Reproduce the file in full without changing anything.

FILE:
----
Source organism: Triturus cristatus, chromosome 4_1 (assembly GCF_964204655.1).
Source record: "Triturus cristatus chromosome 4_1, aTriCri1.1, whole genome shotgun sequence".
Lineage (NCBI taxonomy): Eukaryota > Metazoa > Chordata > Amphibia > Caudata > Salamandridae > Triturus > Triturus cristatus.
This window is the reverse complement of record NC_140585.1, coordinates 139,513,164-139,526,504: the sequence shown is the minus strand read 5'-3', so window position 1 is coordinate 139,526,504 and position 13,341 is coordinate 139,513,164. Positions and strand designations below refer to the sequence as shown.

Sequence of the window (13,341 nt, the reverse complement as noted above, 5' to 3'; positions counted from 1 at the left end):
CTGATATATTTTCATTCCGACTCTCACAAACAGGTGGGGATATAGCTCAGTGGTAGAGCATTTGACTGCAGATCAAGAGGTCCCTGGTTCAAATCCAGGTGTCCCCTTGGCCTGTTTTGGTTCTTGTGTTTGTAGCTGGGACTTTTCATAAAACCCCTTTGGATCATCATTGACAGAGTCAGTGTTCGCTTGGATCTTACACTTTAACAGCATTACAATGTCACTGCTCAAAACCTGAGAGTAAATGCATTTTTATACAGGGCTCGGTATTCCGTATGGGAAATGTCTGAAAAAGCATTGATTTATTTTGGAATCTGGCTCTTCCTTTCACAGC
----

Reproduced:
Source organism: Triturus cristatus, chromosome 4_1 (assembly GCF_964204655.1).
Source record: "Triturus cristatus chromosome 4_1, aTriCri1.1, whole genome shotgun sequence".
Lineage (NCBI taxonomy): Eukaryota > Metazoa > Chordata > Amphibia > Caudata > Salamandridae > Triturus > Triturus cristatus.
This window is the reverse complement of record NC_140585.1, coordinates 139,513,164-139,526,504: the sequence shown is the minus strand read 5'-3', so window position 1 is coordinate 139,526,504 and position 13,341 is coordinate 139,513,164. Positions and strand designations below refer to the sequence as shown.

Sequence of the window (13,341 nt, the reverse complement as noted above, 5' to 3'; positions counted from 1 at the left end):
CTGATATATTTTCATTCCGACTCTCACAAACAGGTGGGGATATAGCTCAGTGGTAGAGCATTTGACTGCAGATCAAGAGGTCCCTGGTTCAAATCCAGGTGTCCCCTTGGCCTGTTTTGGTTCTTGTGTTTGTAGCTGGGACTTTTCATAAAACCCCTTTGGATCATCATTGACAGAGTCAGTGTTCGCTTGGATCTTACACTTTAACAGCATTACAATGTCACTGCTCAAAACCTGAGAGTAAATGCATTTTTATACAGGGCTCGGTATTCCGTATGGGAAATGTCTGAAAAAGCATTGATTTATTTTGGAATCTGGCTCTTCCTTTCACAGC